Why law is big business in Kenya

Why law is big business in Kenya

The ongoing presidential petition at the Supreme Court of Kenya has brought into sharp focus the persons appearing for NASA as petitioner and other respondents including Jubilee, Uhuru Kenyatta, Wafula Chebukati and IEBC, named as respondents in the case. Many have argued that the current assembly at Kenya’s highest court is the finest of legal minds available in the country. Well that is true for as far as the faces on your TV have been in the last few days. What many are asking however is just how much these intellectuals in robes take home.

In 2015 for example in case that Consumer Federation of Kenya (COFEK) reported under a hash tag #LearnedThieves, a report revealed that Lawyers serving the Nairobi County Government was experiencing challenges paying a total sum of 5 billion shillings for the simple reason that lawyers representing the county decided their own fees. The Nairobi County Government was therefore obliged to pay these dues since no formal regime exists spelling out how advocates should be paid for their services. COFEK cited this an open case of outright exploitation.

But some have argued that the gravity of matters for which these learned friends take time to study and argue out in courts warrant any amount. Even out of Court settlements have been known to attract as much as 30 million shillings in expenses paid to lawyer because the moment you contract them to argue your case whichever the direction it takes the business contract stays alive. The business of law has become one of the fastest avenues of status in society. In fact an immense majority of national and county level leaders made a name through law before venturing into politics.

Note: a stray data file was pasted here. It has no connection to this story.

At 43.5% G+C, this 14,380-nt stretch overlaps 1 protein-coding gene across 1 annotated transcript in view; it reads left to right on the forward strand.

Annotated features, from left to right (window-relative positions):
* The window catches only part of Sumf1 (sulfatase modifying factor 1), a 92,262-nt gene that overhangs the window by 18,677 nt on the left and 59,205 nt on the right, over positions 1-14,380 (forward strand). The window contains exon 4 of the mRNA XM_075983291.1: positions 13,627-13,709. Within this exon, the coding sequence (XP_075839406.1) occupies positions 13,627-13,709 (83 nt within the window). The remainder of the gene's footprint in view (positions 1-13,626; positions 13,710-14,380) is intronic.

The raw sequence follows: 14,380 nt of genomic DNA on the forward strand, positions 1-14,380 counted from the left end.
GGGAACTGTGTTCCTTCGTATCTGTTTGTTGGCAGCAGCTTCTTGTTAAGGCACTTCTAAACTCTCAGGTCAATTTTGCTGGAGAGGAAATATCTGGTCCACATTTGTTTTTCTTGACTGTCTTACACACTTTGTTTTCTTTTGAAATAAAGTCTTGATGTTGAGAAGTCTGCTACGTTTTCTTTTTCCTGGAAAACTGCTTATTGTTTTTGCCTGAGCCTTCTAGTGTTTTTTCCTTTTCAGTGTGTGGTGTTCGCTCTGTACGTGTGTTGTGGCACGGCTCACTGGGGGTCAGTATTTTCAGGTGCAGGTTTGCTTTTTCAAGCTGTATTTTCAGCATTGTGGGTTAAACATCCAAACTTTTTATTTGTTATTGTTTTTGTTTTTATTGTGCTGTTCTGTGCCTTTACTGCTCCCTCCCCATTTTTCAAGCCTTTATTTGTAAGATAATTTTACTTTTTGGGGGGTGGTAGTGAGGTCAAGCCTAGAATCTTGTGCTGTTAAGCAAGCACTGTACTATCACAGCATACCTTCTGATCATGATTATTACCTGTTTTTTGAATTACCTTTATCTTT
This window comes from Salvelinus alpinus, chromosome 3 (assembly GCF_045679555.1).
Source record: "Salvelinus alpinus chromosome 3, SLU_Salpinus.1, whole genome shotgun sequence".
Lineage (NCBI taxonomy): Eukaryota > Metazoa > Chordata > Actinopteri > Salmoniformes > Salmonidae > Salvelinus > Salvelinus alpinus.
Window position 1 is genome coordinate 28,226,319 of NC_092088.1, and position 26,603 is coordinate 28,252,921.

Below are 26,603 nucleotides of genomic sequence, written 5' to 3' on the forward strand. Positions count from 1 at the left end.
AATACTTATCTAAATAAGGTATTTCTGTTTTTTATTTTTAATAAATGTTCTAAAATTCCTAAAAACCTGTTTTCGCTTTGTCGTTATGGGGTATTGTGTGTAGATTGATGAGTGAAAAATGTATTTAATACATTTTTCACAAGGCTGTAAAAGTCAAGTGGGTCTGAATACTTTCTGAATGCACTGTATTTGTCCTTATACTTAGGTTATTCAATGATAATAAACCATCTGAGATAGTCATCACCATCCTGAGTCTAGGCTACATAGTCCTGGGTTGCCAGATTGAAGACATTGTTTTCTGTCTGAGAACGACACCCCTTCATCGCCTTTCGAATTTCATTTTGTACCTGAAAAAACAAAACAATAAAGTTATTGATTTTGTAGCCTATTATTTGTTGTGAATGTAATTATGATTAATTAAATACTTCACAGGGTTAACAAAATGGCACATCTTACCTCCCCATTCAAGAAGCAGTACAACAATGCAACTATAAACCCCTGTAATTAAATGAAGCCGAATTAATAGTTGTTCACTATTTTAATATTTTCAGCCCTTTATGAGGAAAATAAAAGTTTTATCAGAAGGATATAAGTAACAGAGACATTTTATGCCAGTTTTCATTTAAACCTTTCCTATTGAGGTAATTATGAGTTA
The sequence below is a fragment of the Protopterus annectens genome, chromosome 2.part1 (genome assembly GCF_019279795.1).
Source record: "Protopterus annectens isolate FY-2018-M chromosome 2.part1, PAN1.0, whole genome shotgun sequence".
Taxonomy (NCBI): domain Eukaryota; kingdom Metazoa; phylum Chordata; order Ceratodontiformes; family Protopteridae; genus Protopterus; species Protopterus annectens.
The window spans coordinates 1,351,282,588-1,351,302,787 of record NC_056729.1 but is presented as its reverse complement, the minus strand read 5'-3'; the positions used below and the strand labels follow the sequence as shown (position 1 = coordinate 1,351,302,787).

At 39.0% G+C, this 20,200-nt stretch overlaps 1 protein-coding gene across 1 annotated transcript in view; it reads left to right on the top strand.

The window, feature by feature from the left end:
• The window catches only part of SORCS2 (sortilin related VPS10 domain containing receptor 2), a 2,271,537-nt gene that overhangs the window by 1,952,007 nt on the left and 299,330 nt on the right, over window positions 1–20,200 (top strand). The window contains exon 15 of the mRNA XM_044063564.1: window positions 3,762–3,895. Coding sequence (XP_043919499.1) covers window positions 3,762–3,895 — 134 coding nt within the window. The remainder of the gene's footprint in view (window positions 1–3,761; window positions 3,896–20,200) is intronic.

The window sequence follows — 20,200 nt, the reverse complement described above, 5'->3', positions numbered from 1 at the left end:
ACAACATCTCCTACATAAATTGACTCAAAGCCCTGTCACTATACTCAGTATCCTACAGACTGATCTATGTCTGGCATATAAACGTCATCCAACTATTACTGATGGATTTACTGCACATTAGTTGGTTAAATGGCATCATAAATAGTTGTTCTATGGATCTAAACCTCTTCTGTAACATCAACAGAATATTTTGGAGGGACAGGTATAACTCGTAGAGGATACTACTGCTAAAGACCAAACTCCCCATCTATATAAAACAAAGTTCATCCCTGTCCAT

Some of the household names straddling the local law scene is Senator James Orengo, Ahmednasir Abdulahi the self-styled grand mulla, Paul Muite , Fred Ngatia, the eloquent Patrick Loch Otieno Lumumba, Senators Kipchumba Murkomen  and Kithure Kindiki among others. The Attorney General Githu Muigai and former AG Amos Wako as well as Katwa Kigen from the famous ICC cases also fall in this list to mention but a few.

It takes four years to graduate with a Bachelors of Laws (BLL) Degree from many of the local universities and a further2 years at the Kenya School of Law in order to qualify for admission to the bar of advocates. The returns are however as good as you get with your mouth thereafter, cutting business deals and winning court cases. Now you know why some of the fastest rising rich sons and daughters of Kenya are lawyers.


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